• What did City of London Police expect the FCA to do? The reports were always going to bounce off the FCA’s “regulatory perimeter” (i.e. institutional culture of ‘not our problem’) and the most likely organisation to make further enquiries into allegations of fraud was either the City of London Police itself or the Serious Fraud Office.
  • Why were none of the concerns reported to the police and the FCA made public until now? When a high risk unregulated scheme is being promoted to the public, the right of investors to be informed trumps the right of the investment scheme not to have its reputation damaged.

Inevitably, an MP (Gavin Newlands, SNP) has called for Blackmore investors to be bailed out by the general public, on the grounds that the FCA failed them in the same way as LCF investors. The Treasury said that a compensation scheme for Blackmore investors is not being planned.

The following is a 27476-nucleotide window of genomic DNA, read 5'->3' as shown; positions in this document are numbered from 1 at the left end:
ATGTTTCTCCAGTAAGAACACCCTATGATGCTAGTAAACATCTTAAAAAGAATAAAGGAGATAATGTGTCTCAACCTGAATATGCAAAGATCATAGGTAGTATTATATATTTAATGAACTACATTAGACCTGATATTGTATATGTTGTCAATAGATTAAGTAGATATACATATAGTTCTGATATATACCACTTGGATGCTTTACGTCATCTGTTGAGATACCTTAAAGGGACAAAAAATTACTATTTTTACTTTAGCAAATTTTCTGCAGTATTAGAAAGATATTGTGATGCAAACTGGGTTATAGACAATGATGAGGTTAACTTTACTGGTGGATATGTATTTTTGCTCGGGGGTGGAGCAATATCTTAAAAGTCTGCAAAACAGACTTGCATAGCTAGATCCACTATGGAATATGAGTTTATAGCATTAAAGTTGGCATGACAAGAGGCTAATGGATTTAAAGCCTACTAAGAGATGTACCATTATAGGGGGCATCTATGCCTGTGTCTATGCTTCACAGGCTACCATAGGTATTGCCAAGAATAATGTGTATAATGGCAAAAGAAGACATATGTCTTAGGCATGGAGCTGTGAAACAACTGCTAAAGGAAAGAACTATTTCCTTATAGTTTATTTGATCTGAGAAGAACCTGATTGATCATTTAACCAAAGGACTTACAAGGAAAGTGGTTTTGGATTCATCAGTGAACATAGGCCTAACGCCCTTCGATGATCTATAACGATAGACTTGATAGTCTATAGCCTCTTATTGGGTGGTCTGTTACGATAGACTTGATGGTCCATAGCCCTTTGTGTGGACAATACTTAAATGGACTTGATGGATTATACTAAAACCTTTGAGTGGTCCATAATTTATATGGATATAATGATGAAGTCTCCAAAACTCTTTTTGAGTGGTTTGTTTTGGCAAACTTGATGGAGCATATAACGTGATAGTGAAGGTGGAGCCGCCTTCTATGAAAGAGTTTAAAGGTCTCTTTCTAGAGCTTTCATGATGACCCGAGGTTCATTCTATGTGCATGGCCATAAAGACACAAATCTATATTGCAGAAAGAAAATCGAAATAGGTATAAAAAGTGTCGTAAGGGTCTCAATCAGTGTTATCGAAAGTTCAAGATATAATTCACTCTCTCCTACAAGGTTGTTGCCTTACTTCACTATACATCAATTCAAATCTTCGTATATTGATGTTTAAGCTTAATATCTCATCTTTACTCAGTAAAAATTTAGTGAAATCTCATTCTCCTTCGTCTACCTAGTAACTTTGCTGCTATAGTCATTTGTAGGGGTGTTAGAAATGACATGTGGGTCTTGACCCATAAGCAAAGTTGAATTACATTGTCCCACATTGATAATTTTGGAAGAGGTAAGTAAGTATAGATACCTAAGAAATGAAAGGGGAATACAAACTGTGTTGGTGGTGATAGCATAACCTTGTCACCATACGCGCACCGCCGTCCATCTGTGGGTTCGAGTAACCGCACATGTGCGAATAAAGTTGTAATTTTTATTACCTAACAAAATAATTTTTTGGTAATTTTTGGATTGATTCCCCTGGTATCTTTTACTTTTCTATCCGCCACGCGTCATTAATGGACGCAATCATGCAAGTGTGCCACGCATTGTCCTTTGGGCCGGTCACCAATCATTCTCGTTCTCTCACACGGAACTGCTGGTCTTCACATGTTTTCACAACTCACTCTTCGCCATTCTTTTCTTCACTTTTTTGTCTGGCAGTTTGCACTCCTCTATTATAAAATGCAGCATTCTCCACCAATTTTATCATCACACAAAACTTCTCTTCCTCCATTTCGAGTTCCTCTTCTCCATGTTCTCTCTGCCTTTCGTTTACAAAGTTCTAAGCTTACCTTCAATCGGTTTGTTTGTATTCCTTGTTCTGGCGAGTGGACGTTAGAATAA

Blackmore Bond investors facing total losses

Blackmore logo 2019

The latest update from the Blackmore Bond administrators reveals that investors may be facing total or near-total losses.

Potential gross recoveries have been revised from £5 million down to less than £1 million, due to the difficulty of selling properties / building sites as a forced seller during the pandemic, and the fact that Blackmore borrowed money from expensive short-term lenders whose security over the properties outranks the bondholders.

With the administrators’ costs and legal costs already standing at over £1 million, which also stand ahead of Blackmore’s ordinary investors in the queue, this means bondholders are facing total losses.